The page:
Arthur Franklin, Plaintiff-appellant, v. United States of America, Defendant-appellee, 891 F.2d 290 (6th Cir. 1989)Annotate this Case
Before DAVID A. NELSON and RYAN, Circuit Judges, and RONALD E. MEREDITH, District Judge.*
RYAN, Circuit Judge.
Arthur Franklin appeals, pro se, the district court's dismissal of his motion to set aside a judgment of the civil forfeiture to the government of his 1982 Lincoln Continental automobile.
On December 8, 1987, Franklin pleaded guilty to one count of conspiracy to distribute cocaine and a second count of possession of cocaine. He was sentenced to confinement for ten years.
As part of his plea agreement, Franklin agreed to relinquish to the government, under civil forfeiture proceedings brought pursuant to the Controlled Substances Act, 21 U.S.C. § 881, his interest in a parcel of real estate, a large sum of money, some jewelry, a Rolls Royce automobile and a Mercedes Benz automobile. The agreement also put Franklin on notice that the government intended to seek civil forfeiture of a second parcel of real estate and of Franklin's 1982 Lincoln Continental.
On October 22, 1987, a United States magistrate issued a seizure warrant for the 1982 Lincoln Continental, and on February 29, 1988 the Federal Bureau of Investigation sent notice letters to Franklin at his last known address advising him of the pending forfeiture of the Lincoln Continental. In addition, notice of the pending forfeiture was published in the Cleveland Plain Dealer newspaper on March 6, 13, and 20, 1988. The letters and the advertisements described the procedures for contesting the forfeiture, which included, inter alia, the necessity to post a bond and to file a petition for remission pursuant to 19 U.S.C. § 1608, on or before April 4, 1988. Franklin sent a letter to the F.B.I. on March 30, 1988, which was not received by the Bureau until April 19, 1988, stating that he wished to contest the forfeiture and asking that the bond requirement be waived due to his indigency. In the meantime, on April 4, 1988, the F.B.I. notified Franklin by letter that since no petition for remission had been filed or bond posted by April 4, 1988, procedures to administratively forfeit the Lincoln Continental would be initiated.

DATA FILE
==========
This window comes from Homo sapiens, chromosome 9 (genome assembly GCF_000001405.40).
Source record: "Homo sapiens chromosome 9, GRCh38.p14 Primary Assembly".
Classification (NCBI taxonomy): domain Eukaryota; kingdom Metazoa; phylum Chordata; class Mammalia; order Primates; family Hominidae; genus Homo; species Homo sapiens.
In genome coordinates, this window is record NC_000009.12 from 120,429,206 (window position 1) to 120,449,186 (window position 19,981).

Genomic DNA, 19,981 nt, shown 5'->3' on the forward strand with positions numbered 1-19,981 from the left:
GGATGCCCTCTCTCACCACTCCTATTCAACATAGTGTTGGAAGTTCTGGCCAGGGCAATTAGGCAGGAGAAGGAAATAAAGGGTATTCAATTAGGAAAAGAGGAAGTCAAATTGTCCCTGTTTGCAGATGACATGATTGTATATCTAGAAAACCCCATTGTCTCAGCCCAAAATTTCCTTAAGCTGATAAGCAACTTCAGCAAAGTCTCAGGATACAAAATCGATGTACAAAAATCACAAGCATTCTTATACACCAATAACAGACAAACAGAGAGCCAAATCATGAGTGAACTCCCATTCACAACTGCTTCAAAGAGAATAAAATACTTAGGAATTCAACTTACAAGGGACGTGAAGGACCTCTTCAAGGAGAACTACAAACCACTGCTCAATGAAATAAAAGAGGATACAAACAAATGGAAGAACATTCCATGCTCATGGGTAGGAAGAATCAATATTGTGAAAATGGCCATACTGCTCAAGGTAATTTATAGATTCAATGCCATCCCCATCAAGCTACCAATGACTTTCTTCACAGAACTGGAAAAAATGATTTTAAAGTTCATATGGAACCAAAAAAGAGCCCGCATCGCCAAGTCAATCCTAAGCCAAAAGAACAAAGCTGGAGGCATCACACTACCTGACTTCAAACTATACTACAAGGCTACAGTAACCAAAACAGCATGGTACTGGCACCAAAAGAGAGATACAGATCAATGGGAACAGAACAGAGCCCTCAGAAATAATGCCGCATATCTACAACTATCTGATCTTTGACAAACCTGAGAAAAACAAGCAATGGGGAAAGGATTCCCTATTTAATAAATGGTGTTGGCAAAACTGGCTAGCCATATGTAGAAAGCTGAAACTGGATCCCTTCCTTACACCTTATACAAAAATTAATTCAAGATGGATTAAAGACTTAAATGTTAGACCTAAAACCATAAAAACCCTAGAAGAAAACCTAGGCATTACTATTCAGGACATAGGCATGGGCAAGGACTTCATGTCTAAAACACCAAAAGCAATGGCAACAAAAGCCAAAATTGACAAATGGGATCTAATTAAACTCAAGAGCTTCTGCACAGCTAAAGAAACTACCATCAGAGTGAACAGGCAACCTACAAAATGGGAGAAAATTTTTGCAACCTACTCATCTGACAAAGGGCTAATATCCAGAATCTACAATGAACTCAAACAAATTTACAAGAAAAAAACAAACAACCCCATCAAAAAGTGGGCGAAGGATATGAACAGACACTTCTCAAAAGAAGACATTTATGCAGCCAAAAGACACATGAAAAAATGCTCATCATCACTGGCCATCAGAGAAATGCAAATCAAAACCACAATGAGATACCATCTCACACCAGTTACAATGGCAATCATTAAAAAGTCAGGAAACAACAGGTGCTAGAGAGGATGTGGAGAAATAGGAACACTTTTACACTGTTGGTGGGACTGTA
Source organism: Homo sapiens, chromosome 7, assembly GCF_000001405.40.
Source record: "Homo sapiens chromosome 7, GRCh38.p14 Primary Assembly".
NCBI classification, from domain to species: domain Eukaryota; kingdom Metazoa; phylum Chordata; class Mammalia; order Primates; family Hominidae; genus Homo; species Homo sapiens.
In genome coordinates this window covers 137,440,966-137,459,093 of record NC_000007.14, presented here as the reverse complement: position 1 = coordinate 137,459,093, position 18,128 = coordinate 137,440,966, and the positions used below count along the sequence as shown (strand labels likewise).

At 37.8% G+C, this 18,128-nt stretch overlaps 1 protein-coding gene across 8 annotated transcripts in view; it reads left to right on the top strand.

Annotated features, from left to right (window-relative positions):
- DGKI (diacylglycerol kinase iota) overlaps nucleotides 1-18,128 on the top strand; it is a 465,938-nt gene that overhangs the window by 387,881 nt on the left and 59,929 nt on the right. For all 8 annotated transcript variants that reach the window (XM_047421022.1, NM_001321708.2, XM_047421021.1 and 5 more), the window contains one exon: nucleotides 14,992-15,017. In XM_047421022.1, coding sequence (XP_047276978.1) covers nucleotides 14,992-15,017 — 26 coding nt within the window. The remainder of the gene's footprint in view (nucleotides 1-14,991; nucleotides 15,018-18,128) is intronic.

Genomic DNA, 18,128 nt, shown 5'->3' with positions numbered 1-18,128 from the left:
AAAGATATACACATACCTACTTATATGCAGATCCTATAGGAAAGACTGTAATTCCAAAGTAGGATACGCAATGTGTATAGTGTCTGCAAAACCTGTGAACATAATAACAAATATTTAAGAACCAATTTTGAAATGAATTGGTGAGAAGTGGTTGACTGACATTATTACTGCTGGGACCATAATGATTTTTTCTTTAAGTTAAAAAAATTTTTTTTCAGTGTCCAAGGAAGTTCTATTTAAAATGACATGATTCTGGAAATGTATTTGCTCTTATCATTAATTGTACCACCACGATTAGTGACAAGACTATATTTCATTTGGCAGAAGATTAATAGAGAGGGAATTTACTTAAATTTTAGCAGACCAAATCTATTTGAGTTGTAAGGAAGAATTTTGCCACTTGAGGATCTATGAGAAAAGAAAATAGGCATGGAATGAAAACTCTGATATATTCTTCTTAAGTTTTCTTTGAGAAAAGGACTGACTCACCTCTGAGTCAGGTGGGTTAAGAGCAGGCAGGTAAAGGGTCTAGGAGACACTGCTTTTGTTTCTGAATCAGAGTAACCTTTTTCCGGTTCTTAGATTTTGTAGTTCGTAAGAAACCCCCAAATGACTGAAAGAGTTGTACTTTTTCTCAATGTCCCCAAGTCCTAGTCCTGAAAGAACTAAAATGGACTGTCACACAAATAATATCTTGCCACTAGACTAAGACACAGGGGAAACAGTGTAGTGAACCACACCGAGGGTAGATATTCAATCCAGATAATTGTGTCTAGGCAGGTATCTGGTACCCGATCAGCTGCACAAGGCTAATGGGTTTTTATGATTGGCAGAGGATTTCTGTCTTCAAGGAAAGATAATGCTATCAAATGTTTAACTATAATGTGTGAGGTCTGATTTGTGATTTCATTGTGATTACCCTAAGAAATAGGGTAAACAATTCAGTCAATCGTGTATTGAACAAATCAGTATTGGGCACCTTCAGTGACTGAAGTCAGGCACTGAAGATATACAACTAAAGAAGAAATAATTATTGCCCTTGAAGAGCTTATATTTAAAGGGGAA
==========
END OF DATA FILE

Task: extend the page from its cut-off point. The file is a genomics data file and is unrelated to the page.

On June 14, 1988, Franklin filed a motion in the United States district court to vacate and set aside the "judgment" of forfeiture of his properties. In his motion, Franklin stated that he had not received the February 29, 1988 letter from the F.B.I. notifying him of the procedures to be followed to contest the seizure of the Lincoln Continental. Because Franklin filed his pro se motion in the criminal case in which he was prosecuted and convicted for the narcotics violations, the clerk of the court filed the motion under the criminal case docket number and the matter was presented to the district judge as a habeas corpus petition, pursuant to 28 U.S.C. § 2255, to vacate the sentence imposed for the narcotics conviction.
The district court summarily dismissed Franklin's motion, stating that while it was clear from Franklin's papers filed pro se that he desired to contest the seizure of his 1982 Lincoln Continental automobile and not to seek habeas corpus relief under 28 U.S.C. § 2255, nevertheless the court would not afford relief because
[t]he court concludes that the proper method for the petitioner to protest the forfeiture of his automobile is to correspond with the F.B.I. according to the directions contained in the February 29, 1988 letter, even though the deadlines may technically have passed.
Thereupon, the court dismissed Franklin's motion to proceed in pauperis and to vacate and set aside the judgment of forfeiture. It is from that dismissal that Franklin now appeals.
The thrust of Franklin's claim before us is that he should not suffer the consequences of failing to comply with the requirements of 19 U.S.C. § 1608 for contesting the civil forfeiture of his Lincoln Continental automobile, all as outlined in the letter to him from the F.B.I. dated February 29, 1988 and published three times in the month of March in the Cleveland Plain Dealer, because he did not receive the F.B.I.'s letter until June 9, 1988.
There is no question that the government fully complied with the forfeiture provisions set forth in 21 U.S.C. § 881 and 19 U.S.C. §§ 1602-1619. The requisite letter notification was sent to Franklin at his last known address, to his mother's residence, and to Franklin in care of the United States Marshal Service. In addition, the requisite notice was published in the Cleveland Plain Dealer on three occasions in early March. Franklin's insistence that he did not receive any of the notification letters until well after the April 4, 1988 deadline for contesting the forfeiture proceedings does not vitiate the validity of the forfeiture. Moreover, insofar as we are aware, Franklin has not, to this date, followed the provisions of 19 U.S.C. § 1608 which requires the filing of a claim and posting of a bond to contest the forfeiture of his property; procedures of which he was advised in the F.B.I.'s letter he acknowledges receiving on April 19, 1988.
The district court did not err in dismissing Franklin's petition for noncompliance with 19 U.S.C. § 1608.
For the foregoing reasons, the district court's judgment of dismissal is AFFIRMED.
The Honorable Ronald E. Meredith, United States District Judge for the Western District of Kentucky, sitting by designation